Three weeks before release, Square Enix released a demo of Lightning Returns: Final Fantasy XIII. It reintroduces us to Lightning as she takes on the role of a savior at the end of the world, and based on what I played in the demo, it just might be a very exciting journey.
At first glance, the combat system is similar to its predecessors — the ATB gauge is obviously still there and the stagger point (although I have no idea where or if there is a meter for it) still exists. The power of Libra is now free and players can press the right trigger or R2 to get more detailed information about the enemy. However, each action is now performed in real time. You can attack or defend whenever you want. It doesn’t matter that your ATB has four or six sections anymore. Now ATB has a maximum value of 100, and each action costs a certain amount of that value. This time it’s less about watching it happen and more of you correctly timing the attacks and carefully spending your ATB. As a result it’s an incredibly intense and exciting fight and forces you to really think about your actions, since you can’t take it back once the button is pressed. Some players might spend all of their ATB in one go, not realizing that the enemy might be stronger than anticipated. As a consequence, they need to wait for the meter to refill to a point where they can use Guard and then wait for the meter to fill again.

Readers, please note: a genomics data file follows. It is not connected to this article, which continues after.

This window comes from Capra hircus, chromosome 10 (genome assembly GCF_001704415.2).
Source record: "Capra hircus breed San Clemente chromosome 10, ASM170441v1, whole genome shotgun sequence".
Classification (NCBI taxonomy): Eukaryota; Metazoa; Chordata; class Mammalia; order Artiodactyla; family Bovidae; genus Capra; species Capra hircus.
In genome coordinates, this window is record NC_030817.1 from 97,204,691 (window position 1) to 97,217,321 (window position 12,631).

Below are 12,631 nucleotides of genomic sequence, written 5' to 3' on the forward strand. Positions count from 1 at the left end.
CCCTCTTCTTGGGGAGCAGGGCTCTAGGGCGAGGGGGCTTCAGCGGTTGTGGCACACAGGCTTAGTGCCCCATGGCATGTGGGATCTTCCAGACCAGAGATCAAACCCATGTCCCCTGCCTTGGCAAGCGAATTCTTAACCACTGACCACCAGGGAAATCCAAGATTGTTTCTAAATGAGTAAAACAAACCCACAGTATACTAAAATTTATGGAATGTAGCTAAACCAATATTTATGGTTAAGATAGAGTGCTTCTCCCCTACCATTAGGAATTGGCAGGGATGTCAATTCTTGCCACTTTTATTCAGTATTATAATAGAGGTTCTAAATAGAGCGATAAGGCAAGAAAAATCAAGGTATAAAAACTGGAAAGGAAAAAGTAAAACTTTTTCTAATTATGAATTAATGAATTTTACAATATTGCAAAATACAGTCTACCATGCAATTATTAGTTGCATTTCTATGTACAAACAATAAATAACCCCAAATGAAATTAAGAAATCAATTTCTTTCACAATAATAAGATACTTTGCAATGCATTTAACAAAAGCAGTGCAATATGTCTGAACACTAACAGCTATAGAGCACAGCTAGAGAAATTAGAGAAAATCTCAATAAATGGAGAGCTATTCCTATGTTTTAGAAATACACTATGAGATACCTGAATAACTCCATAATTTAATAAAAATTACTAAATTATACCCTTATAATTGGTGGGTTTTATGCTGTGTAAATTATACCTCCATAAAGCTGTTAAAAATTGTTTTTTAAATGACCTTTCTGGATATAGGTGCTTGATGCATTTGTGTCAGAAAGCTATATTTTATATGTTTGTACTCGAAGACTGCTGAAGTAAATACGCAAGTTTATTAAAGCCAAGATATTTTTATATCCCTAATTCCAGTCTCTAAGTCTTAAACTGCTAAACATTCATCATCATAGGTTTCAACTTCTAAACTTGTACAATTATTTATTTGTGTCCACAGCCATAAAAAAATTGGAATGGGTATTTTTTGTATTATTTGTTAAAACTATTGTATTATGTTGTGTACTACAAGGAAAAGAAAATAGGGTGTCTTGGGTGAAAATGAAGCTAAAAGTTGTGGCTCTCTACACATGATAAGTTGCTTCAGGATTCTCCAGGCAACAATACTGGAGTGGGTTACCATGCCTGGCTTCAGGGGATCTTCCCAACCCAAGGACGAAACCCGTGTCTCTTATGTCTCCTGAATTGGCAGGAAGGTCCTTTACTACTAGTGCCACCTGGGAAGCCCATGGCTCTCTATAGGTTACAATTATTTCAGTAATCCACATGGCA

Her movements are still the same as past games with an early attack leading to an advantage in battle and vice versa. She can now also sprint for a limited time if she needs to chase people or slip past tough foes. Item management is back, but with its limits. During the demo, I was only allowed to have six recovery items during battle, which can be accessed with the start button. With this change it seems that the days of the 99 potions in the inventory are over. I’m not yet sure how this might impact the game in its full form, but it’s bound to anger some players. An online component, Outerworld, was also introduced. This allows players to be in each other’s games, not to necessarily deter the player’s progress, but as a way of assistance through messages and possibly trading items. It also works as a way for players to compete by having the best score in defeating a certain monster. Screenshots can also be transferred through Outerworld. Just like the limited items issue, I’m curious to see how this works, but I’m not sure if players will use it as much as the developers hope they will utilize it. For me, it was more of a background application that I really didn’t use.
The demo offered more exciting prospects than doubtful ideas. I’m really excited about the combat and Schemata customization. Time will tell if the limit on items is a good idea or a complete failure and Outerwold is very much up in the air. If there is one thing that I’m seriously doubting it’s the story. Final Fantasy XIII-2 didn’t really have a strong story in my opinion, and the sneak peek of the story in the demo wasn’t attractive either. At this point, I have cautious optimism. The gameplay is there, but the story really needs to deliver if Square Enix wants to make Lightning Returns: Final Fantasy XIII a success.